Another amazing opal spot in the Yowah region
I visited Koroit opal mine back in 1973. It was on a property called Boobora station. What attracted me most of all as we rattled along the old corrugated road between Cunnamulla and Charleville, western Queensland, was the beautiful streams of hot crystal clear water gushing from bore heads. We stopped and drank in the scene more than the water, to see the contrast between this glassy pool of reflective fluid, and the dried out terrain of the Australian outback.
Of course back in those years, Renate and I knew very little about the history of the bore drains, installed by the old station owners to water their sheep and cattle. Even less about the amazing opal stones that were cleaved from the harsh ground.
Somewhere I have a photo of myself, glaring down one of these holes dug by old opal miners dating back to the 19th century. They must have been on to something, judging by the amount of work they did. We didn’t find any opal during that visit, and it wasn’t until the mid eighties that we returned for further investigation.
My mate Roger and I decided to take our families on a little vacation to the Queensland opal mines. We were invited to stay in an old shearer’s camp for a couple of weeks. The kids had a wonderful time gathering wood for fires during the day and lighting up the old wood burning fire at night. The food was good and in between potato throwing fights at night and lots of fossicking in the old opal dumps during the day, it gave them an experience that they have never forgotten.
When we first starting digging opal at Koroit opal mine, we were looking for full color stones without any ironstone inclusions. We acted in ignorance, not realizing that various people have different opinions about what looks better in opal. Many people, particularly Europeans and Scandinavians in particular really like the interesting patterns, shapes and often ‘pictures’ seen in these beautiful pieces containing precious opal and ironstone mixed.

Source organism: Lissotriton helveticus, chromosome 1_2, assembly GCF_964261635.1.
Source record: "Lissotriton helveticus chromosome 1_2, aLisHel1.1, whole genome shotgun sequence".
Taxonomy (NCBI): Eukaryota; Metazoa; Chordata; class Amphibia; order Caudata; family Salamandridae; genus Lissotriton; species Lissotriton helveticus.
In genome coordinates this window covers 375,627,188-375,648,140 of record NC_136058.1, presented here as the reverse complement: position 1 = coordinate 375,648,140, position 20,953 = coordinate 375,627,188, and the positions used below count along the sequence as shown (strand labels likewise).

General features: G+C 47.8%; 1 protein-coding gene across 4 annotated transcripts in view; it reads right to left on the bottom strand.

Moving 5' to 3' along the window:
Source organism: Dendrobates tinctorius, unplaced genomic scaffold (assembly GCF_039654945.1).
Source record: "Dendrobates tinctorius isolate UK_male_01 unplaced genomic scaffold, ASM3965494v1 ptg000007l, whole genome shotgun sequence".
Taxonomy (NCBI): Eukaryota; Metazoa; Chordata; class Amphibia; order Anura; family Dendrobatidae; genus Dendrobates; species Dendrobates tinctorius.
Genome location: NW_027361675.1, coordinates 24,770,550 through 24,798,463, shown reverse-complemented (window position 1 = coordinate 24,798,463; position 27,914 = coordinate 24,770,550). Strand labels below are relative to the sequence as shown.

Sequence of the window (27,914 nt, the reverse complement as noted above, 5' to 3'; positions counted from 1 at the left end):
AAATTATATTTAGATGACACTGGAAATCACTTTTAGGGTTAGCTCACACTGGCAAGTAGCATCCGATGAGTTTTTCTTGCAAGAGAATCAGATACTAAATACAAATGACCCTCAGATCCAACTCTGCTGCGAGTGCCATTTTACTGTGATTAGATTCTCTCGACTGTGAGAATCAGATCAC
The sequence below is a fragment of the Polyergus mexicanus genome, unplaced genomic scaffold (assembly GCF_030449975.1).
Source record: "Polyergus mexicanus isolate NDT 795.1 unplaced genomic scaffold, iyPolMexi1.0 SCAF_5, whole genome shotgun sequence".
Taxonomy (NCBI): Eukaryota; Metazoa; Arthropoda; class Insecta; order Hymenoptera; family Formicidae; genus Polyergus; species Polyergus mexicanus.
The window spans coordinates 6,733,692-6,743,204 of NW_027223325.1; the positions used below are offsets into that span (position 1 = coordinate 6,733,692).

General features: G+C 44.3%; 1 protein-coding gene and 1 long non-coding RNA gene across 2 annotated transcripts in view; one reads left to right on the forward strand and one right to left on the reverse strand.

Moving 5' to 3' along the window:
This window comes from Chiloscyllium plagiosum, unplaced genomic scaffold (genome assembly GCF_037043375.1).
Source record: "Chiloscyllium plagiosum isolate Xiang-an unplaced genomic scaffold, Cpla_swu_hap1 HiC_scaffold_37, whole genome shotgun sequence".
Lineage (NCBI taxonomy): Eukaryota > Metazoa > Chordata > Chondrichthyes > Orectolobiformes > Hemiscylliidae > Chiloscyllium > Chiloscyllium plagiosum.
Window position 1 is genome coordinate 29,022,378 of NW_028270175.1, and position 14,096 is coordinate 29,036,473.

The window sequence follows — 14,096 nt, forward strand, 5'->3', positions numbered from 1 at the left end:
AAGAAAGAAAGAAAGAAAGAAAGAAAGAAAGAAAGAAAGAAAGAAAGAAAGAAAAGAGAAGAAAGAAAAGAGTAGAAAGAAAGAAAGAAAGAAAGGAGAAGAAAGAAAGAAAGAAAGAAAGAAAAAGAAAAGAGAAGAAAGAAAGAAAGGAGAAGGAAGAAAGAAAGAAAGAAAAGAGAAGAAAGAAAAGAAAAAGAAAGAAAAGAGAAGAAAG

All sorts of attempts have been used to describe this combination of earth’s materials. Expressions such as ‘Matrix‘, meaning ‘A situation or surrounding substance within which something else originates, develops, or is contained’. Or in feminine terms ‘womb’ from which the word ‘maternal’ or ‘mother’ originates. This word was applied to this special stone to describe small precious flecks of opal captivated or held by mother ironstone. The varieties of this matrix are endless. I have coined the expression ‘Abstract’ opal to describe interesting patterns and shapes within the stone which have no recognizable similarity, but like an abstract oil painting, can be so fascinating to observe.
Other types gems of the Koroit opal mine, similar to Yowah and boulder opal from further north, can be described as picture stones in that they present a pattern or shape that has a similarity to something known in nature, be it clouds, animals, heavenly bodies, sea creatures, etc.
The Koroit Opal Mine diggings have become much more extensive in recent years. I visited there back in the 60′s when they were still digging with picks and shovels. At the time there was no one there. The field had been abandoned. But the whole area is opening up again.